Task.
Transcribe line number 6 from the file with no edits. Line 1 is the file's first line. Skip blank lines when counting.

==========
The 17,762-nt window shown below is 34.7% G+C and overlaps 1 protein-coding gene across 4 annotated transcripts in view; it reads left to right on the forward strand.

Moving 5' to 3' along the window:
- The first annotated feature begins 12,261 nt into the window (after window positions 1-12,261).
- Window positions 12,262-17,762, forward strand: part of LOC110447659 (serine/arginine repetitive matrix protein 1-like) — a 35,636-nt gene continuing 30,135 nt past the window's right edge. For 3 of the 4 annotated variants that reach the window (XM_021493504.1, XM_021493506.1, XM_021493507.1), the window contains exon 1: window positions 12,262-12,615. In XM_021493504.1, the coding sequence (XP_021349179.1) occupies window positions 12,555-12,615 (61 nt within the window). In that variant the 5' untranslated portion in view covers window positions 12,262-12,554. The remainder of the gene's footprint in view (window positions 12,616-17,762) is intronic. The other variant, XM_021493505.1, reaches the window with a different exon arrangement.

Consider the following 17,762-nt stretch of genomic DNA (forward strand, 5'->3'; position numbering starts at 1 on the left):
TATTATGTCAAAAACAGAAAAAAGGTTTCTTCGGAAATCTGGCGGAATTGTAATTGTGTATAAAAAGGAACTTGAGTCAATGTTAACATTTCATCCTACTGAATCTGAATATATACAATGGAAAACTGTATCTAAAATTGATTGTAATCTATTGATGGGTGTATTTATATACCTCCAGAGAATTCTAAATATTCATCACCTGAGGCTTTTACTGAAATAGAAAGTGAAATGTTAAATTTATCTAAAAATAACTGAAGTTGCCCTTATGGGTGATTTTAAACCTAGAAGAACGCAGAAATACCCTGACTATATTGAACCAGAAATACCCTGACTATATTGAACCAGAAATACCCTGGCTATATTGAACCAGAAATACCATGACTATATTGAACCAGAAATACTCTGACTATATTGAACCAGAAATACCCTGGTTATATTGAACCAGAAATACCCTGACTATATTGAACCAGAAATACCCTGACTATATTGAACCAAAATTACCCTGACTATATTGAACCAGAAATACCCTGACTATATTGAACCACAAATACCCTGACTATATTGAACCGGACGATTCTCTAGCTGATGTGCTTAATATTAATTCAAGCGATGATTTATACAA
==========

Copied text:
TATTATGTCAAAAACAGAAAAAAGGTTTCTTCGGAAATCTGGCGGAATTGTAATTGTGTATAAAAAGGAACTTGAGTCAATGTTAACATTTCATCCTACTGAATCTGAATATATACAATGGAAAACTGTATCTAAAATTGATTGTAATCTATTGATGGGTGTATTTATATACCTCCAGAGAATTCTAAATATTCATCACCTGAGGCTTTTACTGAAATAGAAAGTGAAATGTTAAATTTATCTAAAAATAACTGAAGTTGCCCTTATGGGTGATTTTAAACCTAGAAGAACGCAGAAATACCCTGACTATATTGAACCAGAAATACCCTGACTATATTGAACCAGAAATACCCTGGCTATATTGAACCAGAAATACCATGACTATATTGAACCAGAAATACTCTGACTATATTGAACCAGAAATACCCTGGTTATATTGAACCAGAAATACCCTGACTATATTGAACCAGAAATACCCTGACTATATTGAACCAAAATTACCCTGACTATATTGAACCAGAAATACCCTGACTATATTGAACCACAAATACCCTGACTATATTGAACCGGACGATTCTCTAGCTGATGTGCTTAATATTAATTCAAGCGATGATTTATACAA